President Barack Obama (right) waves to the audience with Noticiero Telemundo Anchor Jose Diaz-Balart (left) while posing for photos after an immigration town hall meeting at Florida International University in Miami on February 25, 2015. (Jim Watson/AFP/Getty Images)

President Barack Obama (right) waves to the audience with Noticiero Telemundo Anchor Jose Diaz-Balart (left) while posing for photos after an immigration town hall meeting at Florida International University in Miami on February 25, 2015. (Jim Watson/AFP/Getty Images)

The Senate is expected to pass the bill and send it to the House, where its fate is uncertain. And with just a few days before the department runs out of money, Obama urged Congress to pass a clean DHS funding bill.

“If Mr. McConnell, the leader of the Senate, and the Speaker of the House, John Boehner, want to have a vote over whether what I’m doing is legal or not, they can have that vote,” Obama said. “I will veto that vote, because I’m absolutely confident what we’re doing is the right thing to do.”

But the president also emphasized that this executive actions are only temporary. He urged attendees to continue pressuring Congress, especially Republicans, to pass an immigration reform bill.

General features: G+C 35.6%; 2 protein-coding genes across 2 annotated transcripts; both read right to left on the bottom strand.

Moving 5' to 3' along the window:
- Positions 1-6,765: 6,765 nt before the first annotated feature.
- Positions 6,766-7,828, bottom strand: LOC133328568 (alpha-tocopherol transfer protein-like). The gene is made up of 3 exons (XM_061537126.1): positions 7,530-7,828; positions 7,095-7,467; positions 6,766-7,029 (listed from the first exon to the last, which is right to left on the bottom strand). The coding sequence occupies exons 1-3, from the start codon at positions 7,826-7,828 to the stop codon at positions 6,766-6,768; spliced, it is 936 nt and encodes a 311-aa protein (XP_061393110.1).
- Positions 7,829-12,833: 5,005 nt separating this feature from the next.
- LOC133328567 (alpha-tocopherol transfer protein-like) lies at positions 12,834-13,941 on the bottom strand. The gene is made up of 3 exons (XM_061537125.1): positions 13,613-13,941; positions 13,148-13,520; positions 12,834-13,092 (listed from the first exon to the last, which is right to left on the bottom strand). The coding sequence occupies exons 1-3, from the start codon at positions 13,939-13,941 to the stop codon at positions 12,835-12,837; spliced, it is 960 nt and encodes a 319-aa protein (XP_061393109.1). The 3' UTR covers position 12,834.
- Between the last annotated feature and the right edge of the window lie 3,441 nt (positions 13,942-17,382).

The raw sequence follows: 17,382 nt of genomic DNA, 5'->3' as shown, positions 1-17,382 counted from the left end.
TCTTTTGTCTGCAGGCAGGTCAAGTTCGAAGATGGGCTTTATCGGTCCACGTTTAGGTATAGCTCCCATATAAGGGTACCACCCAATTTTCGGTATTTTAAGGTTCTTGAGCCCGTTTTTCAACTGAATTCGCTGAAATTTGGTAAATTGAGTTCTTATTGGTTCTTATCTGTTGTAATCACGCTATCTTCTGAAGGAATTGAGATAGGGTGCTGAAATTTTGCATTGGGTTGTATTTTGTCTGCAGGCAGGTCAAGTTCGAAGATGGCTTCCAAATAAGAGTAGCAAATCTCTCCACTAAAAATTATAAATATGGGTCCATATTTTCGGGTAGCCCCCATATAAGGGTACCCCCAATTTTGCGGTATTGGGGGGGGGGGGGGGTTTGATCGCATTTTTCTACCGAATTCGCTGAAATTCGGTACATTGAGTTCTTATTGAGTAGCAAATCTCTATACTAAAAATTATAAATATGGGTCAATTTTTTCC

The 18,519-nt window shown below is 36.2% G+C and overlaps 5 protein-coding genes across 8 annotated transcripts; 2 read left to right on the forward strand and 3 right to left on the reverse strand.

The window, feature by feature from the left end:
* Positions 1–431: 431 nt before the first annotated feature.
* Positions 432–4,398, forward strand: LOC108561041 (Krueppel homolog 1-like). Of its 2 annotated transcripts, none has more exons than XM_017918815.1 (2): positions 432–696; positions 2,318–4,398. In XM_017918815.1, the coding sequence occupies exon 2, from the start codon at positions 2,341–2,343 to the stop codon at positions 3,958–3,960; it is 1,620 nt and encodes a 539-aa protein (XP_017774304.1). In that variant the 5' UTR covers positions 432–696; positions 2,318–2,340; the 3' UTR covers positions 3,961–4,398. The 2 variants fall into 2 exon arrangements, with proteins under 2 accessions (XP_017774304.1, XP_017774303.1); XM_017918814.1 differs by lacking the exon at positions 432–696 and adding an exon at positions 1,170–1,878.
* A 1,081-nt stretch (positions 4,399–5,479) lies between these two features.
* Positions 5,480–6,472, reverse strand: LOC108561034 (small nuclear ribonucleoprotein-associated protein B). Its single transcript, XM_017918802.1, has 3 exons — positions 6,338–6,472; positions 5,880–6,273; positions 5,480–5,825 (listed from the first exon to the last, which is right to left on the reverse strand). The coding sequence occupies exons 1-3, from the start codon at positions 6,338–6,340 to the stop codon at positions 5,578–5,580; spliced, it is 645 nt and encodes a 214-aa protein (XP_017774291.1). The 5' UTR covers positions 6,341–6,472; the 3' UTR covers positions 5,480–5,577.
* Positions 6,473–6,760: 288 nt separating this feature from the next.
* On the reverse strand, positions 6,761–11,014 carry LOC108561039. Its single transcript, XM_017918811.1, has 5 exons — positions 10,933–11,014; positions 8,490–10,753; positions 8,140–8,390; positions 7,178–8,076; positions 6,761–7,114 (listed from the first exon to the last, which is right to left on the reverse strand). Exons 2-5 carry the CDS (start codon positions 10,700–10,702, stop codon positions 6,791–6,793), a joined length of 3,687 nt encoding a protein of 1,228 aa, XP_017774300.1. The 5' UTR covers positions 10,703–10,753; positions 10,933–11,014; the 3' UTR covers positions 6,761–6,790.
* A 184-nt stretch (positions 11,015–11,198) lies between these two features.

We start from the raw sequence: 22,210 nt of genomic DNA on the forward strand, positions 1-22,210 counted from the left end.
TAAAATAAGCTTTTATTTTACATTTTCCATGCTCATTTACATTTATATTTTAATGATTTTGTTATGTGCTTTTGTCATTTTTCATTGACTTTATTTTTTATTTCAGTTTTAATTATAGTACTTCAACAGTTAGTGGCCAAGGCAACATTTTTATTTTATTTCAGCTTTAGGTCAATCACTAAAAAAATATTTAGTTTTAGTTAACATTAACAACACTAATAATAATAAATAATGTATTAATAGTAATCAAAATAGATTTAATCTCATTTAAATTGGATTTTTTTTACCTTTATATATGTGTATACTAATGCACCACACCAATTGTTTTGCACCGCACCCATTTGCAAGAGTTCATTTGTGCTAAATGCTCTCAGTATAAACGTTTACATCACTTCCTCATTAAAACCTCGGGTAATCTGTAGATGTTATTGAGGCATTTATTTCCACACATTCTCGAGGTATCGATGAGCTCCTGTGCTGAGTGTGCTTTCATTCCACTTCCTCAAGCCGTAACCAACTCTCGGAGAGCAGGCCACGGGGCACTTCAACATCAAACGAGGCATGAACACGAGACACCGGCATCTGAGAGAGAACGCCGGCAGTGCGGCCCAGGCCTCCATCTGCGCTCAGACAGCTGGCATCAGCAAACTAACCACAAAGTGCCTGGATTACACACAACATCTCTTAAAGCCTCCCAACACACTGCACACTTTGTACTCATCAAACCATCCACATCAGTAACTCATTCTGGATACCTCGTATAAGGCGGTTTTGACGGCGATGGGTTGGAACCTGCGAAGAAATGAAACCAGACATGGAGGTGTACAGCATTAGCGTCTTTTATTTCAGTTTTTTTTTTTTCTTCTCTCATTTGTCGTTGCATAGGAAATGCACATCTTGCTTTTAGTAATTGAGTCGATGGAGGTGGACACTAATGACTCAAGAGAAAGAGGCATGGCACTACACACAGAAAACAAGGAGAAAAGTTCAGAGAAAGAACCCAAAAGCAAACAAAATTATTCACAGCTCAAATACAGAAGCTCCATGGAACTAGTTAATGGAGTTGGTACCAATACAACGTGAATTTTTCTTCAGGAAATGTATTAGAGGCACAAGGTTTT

“We’ve got to pass a bill,” Obama insisted. “The pressure has to continue to stay on Congress. The pressure has got to continue to stay on the Republican Party that is currently blocking the passage of comprehensive immigration reform.”

SEE ALSO: Immigrant families deliver message to Republicans: Stop the attacks

In the past, Obama has been criticized for not pushing for immigration reform when he had control of both chambers of Congress during his first two years as president. Diaz-Balart brought that up gain on Wednesday, saying, “Mr. President, when you had absolute control of Congress, you really didn’t fight for immigration.”

Obama responded by saying there were a number of issues he had on his plate when he first took office, including the worst financial crisis since the Great Depression, a collapsing global economy, high unemployment rates and the burst the housing bubble.

“It wasn’t as if I was just sitting back, not doing anything,” the president said. “We were moving very aggressively on a whole host of issues. And we moved as fast as we could, and we wanted immigration done…But, ultimately, we could not get the votes to get it all done.”

Moving forward, Obama said the best way to bring about change and to get an immigration reform bill passed is by voting. He noted that only about one-third of eligible voters turned out to vote in the last election, while other countries that are facing war or high levels of poverty have higher voter turnout rates.

“If here in the United States of America, we voted at 60 percent, 70 percent, it would transform our politics,” the president said. “Our Congress would be completely different. We would have already passed comprehensive immigration reform. It would have already been done.”

SEE ALSO: Pope Francis will likely discuss immigration in address to Congress